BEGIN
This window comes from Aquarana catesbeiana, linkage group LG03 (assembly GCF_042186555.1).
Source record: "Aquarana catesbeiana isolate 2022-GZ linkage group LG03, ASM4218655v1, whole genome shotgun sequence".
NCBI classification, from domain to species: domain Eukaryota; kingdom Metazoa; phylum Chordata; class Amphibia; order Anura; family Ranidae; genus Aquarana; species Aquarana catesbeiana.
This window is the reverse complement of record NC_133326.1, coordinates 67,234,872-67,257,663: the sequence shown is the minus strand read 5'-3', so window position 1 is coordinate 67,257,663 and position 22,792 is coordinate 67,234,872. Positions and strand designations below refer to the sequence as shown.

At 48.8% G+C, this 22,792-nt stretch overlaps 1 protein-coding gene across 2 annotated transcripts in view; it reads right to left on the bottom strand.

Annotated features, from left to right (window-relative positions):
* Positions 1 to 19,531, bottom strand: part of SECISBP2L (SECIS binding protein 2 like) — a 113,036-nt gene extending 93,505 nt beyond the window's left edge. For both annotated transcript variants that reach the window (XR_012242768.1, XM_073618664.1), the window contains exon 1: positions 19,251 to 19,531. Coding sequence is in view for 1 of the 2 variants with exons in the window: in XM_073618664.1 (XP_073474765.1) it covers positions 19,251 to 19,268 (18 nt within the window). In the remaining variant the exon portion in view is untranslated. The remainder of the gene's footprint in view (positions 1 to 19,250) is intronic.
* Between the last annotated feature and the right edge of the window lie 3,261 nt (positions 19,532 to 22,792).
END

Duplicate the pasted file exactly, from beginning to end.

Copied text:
This window comes from Aquarana catesbeiana, linkage group LG03 (assembly GCF_042186555.1).
Source record: "Aquarana catesbeiana isolate 2022-GZ linkage group LG03, ASM4218655v1, whole genome shotgun sequence".
NCBI classification, from domain to species: domain Eukaryota; kingdom Metazoa; phylum Chordata; class Amphibia; order Anura; family Ranidae; genus Aquarana; species Aquarana catesbeiana.
This window is the reverse complement of record NC_133326.1, coordinates 67,234,872-67,257,663: the sequence shown is the minus strand read 5'-3', so window position 1 is coordinate 67,257,663 and position 22,792 is coordinate 67,234,872. Positions and strand designations below refer to the sequence as shown.

At 48.8% G+C, this 22,792-nt stretch overlaps 1 protein-coding gene across 2 annotated transcripts in view; it reads right to left on the bottom strand.

Annotated features, from left to right (window-relative positions):
* Positions 1 to 19,531, bottom strand: part of SECISBP2L (SECIS binding protein 2 like) — a 113,036-nt gene extending 93,505 nt beyond the window's left edge. For both annotated transcript variants that reach the window (XR_012242768.1, XM_073618664.1), the window contains exon 1: positions 19,251 to 19,531. Coding sequence is in view for 1 of the 2 variants with exons in the window: in XM_073618664.1 (XP_073474765.1) it covers positions 19,251 to 19,268 (18 nt within the window). In the remaining variant the exon portion in view is untranslated. The remainder of the gene's footprint in view (positions 1 to 19,250) is intronic.
* Between the last annotated feature and the right edge of the window lie 3,261 nt (positions 19,532 to 22,792).